After getting my hands on the paper version of the RealLies anthology, I naturally began reading it. Sure, I’d had the galley proof for about a year and the Kindle version for over a month, but as one of my friends put it recently, there’s something about having a dead tree in yours hands that has been sacrificed so that you might gain knowledge. Maybe there’s a kind of ritual here. Maybe it’s just because print copies are what we grew up with. I don’t know.
Hyperaware of this mental juxtaposition between ebook and print, I opened RealLies gingerly, as if it were a comic book or graphic novel. I tried not to bend back the cover too roughly and to handle every page with care. I’d obviously checked out my story when the book first came, which is featured last, but reading through Descarta first seemed like egotism. (Besides, I know everything that happens to Reese anyway.) Instead, I thumbed over to page 1 to check out Oscar Francesco’s story, “Psycho-Submersible”.
Despite what you see on the front cover of almost every bestseller, writers are actually lousy at reviewing each other’s stories. One reason for this is the constant comparison. I’ve been criticized as being “negative” when traipsing through other people’s worlds and showing where reality’s edges have frayed, where the seams don’t quite come together. I know the rules. No work is every really finished, just abandoned.
Given my skepticism and “negative” attitude, I’d have to say that Francesco’s work, given a fair shake, will probably impress most readers. Because by the time I turned the last page and my eyes bugged out of my head, I was impressed. No easy feat.
Francesco and I seem to share the idea that Sci-fi should be accessible to a general audience. I’m not against hard Sci-fi, but I do feel that it limits the audience to geeks like me that will do the mental work to understand your quantum mechanics. Francesco writes Sci-fi the way that Bradbury wrote Sci-fi—he focuses on a single, (in this case literally) mind boggling conceit and builds a story around it. The difference is that he’s willing to take the necessary risks to make the reader believe that this isn’t his formula at all. What precisely he was doing wasn’t apparent to me until about three pages from the story’s ending. Then, at the end, he ties the story, which got pretty wild in places, up in a nice, neat knot.
I’m serious. Pretty much everything I questioned made sense at the end.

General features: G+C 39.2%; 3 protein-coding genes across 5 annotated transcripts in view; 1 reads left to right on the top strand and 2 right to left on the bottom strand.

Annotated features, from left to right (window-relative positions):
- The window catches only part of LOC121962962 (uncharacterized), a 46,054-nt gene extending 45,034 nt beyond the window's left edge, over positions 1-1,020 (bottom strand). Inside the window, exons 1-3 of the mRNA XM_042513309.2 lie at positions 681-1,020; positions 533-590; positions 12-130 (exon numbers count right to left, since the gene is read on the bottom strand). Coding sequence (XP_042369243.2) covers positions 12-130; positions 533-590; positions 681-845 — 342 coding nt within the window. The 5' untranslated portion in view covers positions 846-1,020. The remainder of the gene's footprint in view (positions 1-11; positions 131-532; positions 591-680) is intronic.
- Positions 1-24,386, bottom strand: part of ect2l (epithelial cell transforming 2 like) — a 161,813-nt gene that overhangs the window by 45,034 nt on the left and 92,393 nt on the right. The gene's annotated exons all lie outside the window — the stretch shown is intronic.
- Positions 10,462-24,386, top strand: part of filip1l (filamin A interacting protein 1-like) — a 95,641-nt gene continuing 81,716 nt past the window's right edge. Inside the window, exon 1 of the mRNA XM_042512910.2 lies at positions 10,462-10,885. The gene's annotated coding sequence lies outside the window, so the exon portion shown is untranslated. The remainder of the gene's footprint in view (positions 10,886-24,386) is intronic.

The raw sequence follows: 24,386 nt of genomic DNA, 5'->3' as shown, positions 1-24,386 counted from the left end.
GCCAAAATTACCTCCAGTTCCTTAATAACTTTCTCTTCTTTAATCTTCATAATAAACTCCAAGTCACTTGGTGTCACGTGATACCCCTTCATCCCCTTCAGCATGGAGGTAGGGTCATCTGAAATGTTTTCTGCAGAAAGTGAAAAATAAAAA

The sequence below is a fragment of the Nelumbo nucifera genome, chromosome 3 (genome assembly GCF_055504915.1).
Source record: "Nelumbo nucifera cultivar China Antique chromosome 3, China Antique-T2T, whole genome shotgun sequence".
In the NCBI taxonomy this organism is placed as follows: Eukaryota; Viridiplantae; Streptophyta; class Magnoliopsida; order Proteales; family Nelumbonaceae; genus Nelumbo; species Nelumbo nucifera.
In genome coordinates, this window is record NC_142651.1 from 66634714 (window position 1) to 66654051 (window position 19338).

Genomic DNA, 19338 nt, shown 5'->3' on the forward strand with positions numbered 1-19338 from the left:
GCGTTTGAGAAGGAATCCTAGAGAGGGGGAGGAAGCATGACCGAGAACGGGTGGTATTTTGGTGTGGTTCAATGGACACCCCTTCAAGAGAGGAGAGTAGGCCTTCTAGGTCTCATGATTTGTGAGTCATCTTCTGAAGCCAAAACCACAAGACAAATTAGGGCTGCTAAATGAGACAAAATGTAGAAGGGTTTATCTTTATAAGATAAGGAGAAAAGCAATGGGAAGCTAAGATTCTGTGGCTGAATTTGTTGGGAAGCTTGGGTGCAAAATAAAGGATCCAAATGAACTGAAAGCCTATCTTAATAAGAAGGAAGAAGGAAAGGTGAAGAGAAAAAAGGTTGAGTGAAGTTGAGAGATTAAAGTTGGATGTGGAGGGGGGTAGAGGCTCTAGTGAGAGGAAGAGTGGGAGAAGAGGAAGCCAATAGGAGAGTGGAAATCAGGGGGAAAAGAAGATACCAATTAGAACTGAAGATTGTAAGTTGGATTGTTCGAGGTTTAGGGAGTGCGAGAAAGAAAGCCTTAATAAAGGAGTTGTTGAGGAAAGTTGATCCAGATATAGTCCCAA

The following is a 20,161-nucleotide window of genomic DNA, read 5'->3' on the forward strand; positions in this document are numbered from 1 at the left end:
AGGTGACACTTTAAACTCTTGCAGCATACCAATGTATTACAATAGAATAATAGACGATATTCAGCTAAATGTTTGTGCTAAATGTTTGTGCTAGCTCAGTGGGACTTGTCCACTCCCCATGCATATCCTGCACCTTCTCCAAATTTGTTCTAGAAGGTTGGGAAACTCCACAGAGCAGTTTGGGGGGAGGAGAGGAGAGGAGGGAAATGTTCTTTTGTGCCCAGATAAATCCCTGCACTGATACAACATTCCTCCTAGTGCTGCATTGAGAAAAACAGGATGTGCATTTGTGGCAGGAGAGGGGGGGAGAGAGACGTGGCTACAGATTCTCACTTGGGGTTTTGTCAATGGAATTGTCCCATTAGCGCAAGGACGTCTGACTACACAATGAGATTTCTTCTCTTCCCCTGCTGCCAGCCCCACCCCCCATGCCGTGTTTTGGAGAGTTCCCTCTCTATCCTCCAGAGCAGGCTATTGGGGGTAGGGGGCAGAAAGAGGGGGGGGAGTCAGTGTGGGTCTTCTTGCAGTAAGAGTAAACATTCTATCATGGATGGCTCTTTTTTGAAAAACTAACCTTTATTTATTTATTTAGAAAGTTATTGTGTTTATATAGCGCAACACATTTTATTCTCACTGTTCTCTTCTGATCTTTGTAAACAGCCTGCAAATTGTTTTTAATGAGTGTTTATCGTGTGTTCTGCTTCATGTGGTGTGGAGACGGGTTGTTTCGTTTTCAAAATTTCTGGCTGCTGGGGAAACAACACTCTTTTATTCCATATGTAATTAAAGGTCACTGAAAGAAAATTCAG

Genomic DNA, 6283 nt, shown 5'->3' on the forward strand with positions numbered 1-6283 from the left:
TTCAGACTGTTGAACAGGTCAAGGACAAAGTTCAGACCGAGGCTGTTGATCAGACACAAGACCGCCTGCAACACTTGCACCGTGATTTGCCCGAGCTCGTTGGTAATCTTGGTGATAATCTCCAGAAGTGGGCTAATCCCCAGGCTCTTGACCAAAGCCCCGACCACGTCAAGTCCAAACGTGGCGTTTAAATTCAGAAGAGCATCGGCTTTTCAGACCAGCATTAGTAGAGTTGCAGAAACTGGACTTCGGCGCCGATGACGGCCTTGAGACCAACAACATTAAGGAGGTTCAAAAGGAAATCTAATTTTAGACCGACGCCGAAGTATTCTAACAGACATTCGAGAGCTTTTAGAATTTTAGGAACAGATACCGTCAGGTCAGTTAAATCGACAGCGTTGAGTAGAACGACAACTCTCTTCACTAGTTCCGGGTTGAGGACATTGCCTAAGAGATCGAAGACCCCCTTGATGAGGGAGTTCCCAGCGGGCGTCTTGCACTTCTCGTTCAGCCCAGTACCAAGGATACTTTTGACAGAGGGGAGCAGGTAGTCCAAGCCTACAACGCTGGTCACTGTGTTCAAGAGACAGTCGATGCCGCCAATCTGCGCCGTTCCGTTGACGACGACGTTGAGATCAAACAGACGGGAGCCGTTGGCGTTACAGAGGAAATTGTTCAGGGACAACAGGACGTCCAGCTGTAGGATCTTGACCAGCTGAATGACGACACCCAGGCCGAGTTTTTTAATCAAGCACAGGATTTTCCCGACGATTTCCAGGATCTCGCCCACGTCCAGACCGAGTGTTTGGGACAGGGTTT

Damn, I wish I could do that.
Without spoiling too much of “Psycho –Submersible”, the Sci-fi conceit involves a form of telepathy that can be generated with a machine and then honed with practice. Francesco explores the potential consequences of unbalancing minds through the use of scientific meddling. Like many Sci-fi conceits, this might be a cautionary metaphor, in this case potentially representing a number of different forms of mental abuse, stimulation, and simulation—a terribly relevant theme right now.
To keep the story accessible, Francesco provides us with a focus character of average intelligence who is, by his own admission, an underachiever in life. This enables the reader to learn and experience each new trope with the character as opposed to being blasted with exposition. Many writers (I’ve been here too) feel they must lay all their proverbial cards on the table early in the story because editors pass over so many manuscripts without reading them thoroughly. Francesco, on the other hand, uses this perspective character tactic to bluff the reader till the end, when he lays down the winning hand.
There were a few moments when reading that made me sit back and think, Really? You’ve got this idea, and this is where you’re going with it? And why is he … if … happened? Other critical readers might experience this same issue. But to make readers question reality is part of the Francesco’s plan. There’s risk and reward here. At the end, he practically punishes you for ever doubting him.
In many ways, his story and mine are polar opposites. Perhaps my editor knows a thing or two because he polarized them by placing Francesco’s work at the beginning of Curiosity (Part I) and mine at the end of Control (Part II). I was originally just stoked to make it into print. Now, I can’t wait to see how all the stories fit together.
As my bias as a contributor prevents me from jumping on Amazon or Goodreads and dropping reviews like this, I think I’m going to post them here. If time permits, maybe I’ll say a little something about all the works in the anthology.
Kudos, Oscar. I’ll have to check out more of your work!